IT WAS THE GREATEST POP SHOW ON EARTH
NME READERS — take a bow! You were responsible for choosing the stars for the greatest pop show in the world. By voting for them in the NME popularity poll, you put most of them on the stage at Wembley’s Empire Pool.
In the audience of 10,000 on Sunday afternoon were teenagers from the world over — America, Australia. European countries, and all over Britain. For 3½ hours they were united, enjoying a procession of top talent.
It was good to see the Beatles back on stage, confounding all those who say they are on the wane by getting the biggest ovation of their careers. Stones, Animals, Tom Jones, Dusty, Cilia and everyone else got terrific hands. Good to see, too, folk acts like Donovan and the Seekers get warm acclaim, and instrumentally, Sounds Incorporated win wild applause.
Great show ! And wonderful that the Maurice Kinn presented Poll Concert was British — and tops !
FIRST HALF by Keith Altham
A SENSATION among the sensations was provided at the 1965 NME Poll Winners’ Concert last Sunday by “Fu Man Savile” the fiendish Chinese disc jockey.
NME‘s Derek Johnson opened the proceedings by welcoming a capacity 10,000 to Wembley’s Empire Pool and as self-styled cheer leader for ABC-TV (telerecording) requested an all-out opening roar! Our man then retired with a bad case of perforated ear drums and left the scene to DJ of the year — JIMMY SAVILE !
For one minute we thought things had gone “wong” but it merely proved some of Savile’s sartorial insanity as he minced on stage wearing a Chinese mandarin’s jacket, a pill box hat, sunglasses and carrying an oriental fan.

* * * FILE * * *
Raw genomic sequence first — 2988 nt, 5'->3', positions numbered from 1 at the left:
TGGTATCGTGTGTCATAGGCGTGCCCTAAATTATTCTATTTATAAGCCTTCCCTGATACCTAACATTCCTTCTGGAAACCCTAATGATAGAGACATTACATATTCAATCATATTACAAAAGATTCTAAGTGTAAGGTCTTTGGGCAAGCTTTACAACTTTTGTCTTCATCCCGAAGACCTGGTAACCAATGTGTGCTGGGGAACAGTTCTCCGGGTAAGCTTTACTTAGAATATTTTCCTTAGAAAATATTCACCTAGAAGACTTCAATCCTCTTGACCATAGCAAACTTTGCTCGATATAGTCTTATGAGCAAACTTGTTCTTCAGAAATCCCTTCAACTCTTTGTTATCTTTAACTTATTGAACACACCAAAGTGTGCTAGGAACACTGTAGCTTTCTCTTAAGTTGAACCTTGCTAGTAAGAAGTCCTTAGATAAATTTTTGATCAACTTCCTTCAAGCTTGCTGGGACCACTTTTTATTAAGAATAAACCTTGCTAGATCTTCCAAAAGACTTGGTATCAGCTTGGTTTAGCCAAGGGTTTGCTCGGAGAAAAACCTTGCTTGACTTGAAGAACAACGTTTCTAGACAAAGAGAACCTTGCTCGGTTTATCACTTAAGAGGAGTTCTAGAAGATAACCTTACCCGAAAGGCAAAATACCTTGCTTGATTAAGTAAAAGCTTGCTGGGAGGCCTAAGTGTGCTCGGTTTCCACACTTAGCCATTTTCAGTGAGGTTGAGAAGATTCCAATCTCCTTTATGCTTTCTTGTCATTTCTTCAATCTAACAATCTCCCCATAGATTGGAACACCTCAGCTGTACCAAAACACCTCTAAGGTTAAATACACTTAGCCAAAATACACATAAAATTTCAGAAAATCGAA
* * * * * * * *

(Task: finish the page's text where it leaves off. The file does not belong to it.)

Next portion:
Having decided that every show must have its villain he slunk furtively about the stage and encouraged a storm of good natured booing at his every appearance! The audience loved him!
THE MOODY BLUES bounced on stage in their dark blue suits and pounded a storm out of tambourines, maraccas and guitars for ‘Hey Bo Diddley’. Denny Laine broke into ‘Go Now’ as their second number only they did not. The pianist had not switched on his amp. After the faulty start their number one hit brought a rave reaction from the audience at the conclusion.
KEITH FORDYCE appeared on the scene and in his usual relaxed and easy going manner chatted rather than compered. To his credit, the vast audience listened attentively to his remarks about U.S. chart topping groups and finally broke into screaming activity for —
FREDDIE and the DREAMERS who opened with something which sounded like ‘Oooh Oooh Oooh Oh-bup Whop-ooh’ but proved to be ‘Little Bitty Pretty One’. He used the hand mike as an ice-cream cornet, slung his Jacket off one shoulder in a sexy send-up, dismantling the microphone stand and made repeated attempts to leap into orbit. A less exuberant Freddie scored with equal success singing ‘Little You’.
GEORGIE FAME and the BLUE FLAMES emerged victorious from chaos when it was found that he had no microphone over his electric organ. He treated the audience to a wildly swinging version of ‘Yeh Yeh’. Georgie fell off the top of his stool while announcing ‘Walk The Dog’ and cracked: “This is the first time we’ve ever played here — and I’m sure going to remember it.” The applause he received from a sympathetic audience should have proved more than an antidote.